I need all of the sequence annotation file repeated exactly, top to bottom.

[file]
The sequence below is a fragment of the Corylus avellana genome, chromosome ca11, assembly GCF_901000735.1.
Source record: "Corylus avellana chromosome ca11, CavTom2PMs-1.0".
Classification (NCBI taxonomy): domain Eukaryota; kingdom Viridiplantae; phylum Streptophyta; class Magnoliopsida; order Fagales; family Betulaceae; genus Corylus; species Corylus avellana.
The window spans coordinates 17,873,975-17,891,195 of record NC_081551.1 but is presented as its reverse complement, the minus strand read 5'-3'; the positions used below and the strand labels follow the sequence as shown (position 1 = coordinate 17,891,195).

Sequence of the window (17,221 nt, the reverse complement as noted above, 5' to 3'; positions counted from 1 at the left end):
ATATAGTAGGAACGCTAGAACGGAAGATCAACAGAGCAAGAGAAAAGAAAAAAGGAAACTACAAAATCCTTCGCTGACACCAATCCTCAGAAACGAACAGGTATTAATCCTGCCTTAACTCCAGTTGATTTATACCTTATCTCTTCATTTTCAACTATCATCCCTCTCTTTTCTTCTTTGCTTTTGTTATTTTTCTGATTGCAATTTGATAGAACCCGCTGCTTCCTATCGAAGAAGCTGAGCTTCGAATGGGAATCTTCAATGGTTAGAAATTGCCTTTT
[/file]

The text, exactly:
The sequence below is a fragment of the Corylus avellana genome, chromosome ca11, assembly GCF_901000735.1.
Source record: "Corylus avellana chromosome ca11, CavTom2PMs-1.0".
Classification (NCBI taxonomy): domain Eukaryota; kingdom Viridiplantae; phylum Streptophyta; class Magnoliopsida; order Fagales; family Betulaceae; genus Corylus; species Corylus avellana.
The window spans coordinates 17,873,975-17,891,195 of record NC_081551.1 but is presented as its reverse complement, the minus strand read 5'-3'; the positions used below and the strand labels follow the sequence as shown (position 1 = coordinate 17,891,195).

Sequence of the window (17,221 nt, the reverse complement as noted above, 5' to 3'; positions counted from 1 at the left end):
ATATAGTAGGAACGCTAGAACGGAAGATCAACAGAGCAAGAGAAAAGAAAAAAGGAAACTACAAAATCCTTCGCTGACACCAATCCTCAGAAACGAACAGGTATTAATCCTGCCTTAACTCCAGTTGATTTATACCTTATCTCTTCATTTTCAACTATCATCCCTCTCTTTTCTTCTTTGCTTTTGTTATTTTTCTGATTGCAATTTGATAGAACCCGCTGCTTCCTATCGAAGAAGCTGAGCTTCGAATGGGAATCTTCAATGGTTAGAAATTGCCTTTT